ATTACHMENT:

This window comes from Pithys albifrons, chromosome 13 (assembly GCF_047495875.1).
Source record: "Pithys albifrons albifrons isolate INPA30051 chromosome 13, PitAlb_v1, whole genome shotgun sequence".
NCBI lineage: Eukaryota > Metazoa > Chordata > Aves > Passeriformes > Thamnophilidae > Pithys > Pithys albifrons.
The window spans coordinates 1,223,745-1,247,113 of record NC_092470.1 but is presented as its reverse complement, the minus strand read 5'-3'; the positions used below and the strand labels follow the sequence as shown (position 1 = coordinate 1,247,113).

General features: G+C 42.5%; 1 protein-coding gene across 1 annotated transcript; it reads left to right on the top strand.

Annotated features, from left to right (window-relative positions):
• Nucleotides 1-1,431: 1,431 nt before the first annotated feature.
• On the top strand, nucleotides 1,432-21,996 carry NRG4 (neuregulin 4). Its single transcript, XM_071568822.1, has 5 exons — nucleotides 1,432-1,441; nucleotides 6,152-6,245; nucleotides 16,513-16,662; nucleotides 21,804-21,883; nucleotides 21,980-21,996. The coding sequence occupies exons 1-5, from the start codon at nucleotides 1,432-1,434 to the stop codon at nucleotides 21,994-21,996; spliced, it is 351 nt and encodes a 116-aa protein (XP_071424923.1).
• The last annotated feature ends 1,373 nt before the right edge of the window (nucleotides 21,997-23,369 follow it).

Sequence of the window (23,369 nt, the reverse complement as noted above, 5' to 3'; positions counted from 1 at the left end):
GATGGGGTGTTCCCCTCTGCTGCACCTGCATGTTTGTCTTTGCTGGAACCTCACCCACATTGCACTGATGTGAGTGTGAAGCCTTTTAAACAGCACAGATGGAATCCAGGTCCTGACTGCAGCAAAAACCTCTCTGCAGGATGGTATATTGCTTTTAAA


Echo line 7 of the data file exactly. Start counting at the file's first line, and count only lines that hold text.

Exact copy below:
• Nucleotides 1-1,431: 1,431 nt before the first annotated feature.